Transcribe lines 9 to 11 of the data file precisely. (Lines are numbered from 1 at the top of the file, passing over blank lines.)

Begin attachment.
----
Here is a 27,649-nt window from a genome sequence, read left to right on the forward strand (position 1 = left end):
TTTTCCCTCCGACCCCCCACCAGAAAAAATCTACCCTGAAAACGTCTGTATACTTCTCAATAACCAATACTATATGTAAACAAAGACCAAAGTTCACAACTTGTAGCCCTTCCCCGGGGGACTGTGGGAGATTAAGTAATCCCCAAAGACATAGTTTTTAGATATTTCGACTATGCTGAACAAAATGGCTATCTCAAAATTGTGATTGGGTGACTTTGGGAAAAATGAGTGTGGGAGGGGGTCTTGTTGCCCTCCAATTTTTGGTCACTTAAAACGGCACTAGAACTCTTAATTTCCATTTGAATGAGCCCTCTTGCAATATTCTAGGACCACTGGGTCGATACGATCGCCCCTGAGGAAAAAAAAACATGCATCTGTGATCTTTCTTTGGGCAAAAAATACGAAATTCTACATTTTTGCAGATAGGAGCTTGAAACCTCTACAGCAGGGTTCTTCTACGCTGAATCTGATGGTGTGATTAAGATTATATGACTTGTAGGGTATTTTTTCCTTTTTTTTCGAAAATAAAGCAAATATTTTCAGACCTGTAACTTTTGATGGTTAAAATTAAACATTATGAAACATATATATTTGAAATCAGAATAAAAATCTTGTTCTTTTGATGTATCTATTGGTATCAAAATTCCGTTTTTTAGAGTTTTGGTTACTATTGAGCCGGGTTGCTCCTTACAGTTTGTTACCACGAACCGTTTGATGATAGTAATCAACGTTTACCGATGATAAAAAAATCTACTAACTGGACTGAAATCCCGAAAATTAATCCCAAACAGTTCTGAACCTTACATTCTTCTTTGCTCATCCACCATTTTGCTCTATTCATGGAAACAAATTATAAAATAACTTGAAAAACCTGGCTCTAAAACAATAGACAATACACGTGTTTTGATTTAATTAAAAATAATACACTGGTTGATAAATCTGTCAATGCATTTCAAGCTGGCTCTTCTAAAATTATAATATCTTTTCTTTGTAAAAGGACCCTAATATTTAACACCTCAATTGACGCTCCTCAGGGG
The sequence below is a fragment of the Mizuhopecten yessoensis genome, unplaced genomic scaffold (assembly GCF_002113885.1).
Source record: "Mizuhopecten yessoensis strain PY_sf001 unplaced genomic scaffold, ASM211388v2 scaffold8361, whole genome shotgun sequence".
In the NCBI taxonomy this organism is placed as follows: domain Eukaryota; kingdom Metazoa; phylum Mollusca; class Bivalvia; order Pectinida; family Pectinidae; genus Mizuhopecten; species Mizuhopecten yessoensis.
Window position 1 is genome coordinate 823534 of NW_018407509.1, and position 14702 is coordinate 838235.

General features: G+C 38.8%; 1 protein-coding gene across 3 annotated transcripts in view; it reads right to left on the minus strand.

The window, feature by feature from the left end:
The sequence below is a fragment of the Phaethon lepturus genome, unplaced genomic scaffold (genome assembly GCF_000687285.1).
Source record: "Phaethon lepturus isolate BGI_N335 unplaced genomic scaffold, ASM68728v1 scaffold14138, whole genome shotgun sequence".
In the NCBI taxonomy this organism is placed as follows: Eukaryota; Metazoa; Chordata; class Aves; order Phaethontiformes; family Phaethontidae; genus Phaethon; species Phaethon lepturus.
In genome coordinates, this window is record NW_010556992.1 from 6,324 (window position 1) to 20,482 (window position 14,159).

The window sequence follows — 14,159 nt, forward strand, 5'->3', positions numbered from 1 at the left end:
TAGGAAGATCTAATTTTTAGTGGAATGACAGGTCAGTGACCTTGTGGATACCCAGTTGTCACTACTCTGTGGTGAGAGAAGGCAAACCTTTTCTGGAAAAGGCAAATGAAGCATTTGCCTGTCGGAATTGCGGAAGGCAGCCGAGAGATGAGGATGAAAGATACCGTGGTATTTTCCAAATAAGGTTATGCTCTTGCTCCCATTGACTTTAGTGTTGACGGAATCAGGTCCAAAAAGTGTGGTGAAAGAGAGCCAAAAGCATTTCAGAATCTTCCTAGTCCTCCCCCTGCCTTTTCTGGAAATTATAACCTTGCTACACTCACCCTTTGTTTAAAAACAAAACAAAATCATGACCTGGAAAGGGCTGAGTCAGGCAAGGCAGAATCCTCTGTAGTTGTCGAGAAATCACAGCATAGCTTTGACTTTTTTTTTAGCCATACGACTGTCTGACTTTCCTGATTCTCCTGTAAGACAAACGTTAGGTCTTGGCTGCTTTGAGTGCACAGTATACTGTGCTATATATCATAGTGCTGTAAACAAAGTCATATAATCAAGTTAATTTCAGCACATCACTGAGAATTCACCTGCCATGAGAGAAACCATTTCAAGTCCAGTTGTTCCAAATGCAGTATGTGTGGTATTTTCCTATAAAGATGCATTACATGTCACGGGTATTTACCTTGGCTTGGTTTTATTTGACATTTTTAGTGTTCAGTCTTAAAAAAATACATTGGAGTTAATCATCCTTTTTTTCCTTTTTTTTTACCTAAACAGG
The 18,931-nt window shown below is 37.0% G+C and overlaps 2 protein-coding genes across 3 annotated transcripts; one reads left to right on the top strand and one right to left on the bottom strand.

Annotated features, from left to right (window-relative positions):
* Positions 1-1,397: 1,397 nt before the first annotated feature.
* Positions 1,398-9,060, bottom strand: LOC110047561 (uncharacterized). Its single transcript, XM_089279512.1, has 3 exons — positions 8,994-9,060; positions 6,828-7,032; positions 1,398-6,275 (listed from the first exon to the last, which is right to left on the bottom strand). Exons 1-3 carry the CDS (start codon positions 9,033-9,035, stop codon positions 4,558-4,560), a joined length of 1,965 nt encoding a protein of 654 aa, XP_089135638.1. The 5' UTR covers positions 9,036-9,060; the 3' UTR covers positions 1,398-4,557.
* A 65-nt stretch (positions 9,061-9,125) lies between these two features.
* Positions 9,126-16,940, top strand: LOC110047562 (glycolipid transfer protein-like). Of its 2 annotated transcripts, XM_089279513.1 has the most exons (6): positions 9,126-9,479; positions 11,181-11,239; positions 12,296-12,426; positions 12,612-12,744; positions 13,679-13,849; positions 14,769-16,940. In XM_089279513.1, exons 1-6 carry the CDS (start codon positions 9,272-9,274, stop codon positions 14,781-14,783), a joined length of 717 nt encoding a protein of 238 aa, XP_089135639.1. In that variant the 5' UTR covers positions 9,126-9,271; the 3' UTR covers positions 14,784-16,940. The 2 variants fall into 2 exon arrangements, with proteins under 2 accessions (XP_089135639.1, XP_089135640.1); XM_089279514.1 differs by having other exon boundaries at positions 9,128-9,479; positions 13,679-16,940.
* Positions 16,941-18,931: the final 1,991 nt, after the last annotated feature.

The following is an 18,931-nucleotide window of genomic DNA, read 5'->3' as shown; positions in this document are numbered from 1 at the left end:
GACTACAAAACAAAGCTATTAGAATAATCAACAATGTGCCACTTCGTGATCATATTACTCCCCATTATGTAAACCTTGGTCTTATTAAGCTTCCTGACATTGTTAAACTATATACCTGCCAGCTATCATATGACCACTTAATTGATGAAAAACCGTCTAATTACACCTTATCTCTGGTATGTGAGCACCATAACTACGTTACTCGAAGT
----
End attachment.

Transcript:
The sequence below is a fragment of the Phaethon lepturus genome, unplaced genomic scaffold (genome assembly GCF_000687285.1).
Source record: "Phaethon lepturus isolate BGI_N335 unplaced genomic scaffold, ASM68728v1 scaffold14138, whole genome shotgun sequence".
In the NCBI taxonomy this organism is placed as follows: Eukaryota; Metazoa; Chordata; class Aves; order Phaethontiformes; family Phaethontidae; genus Phaethon; species Phaethon lepturus.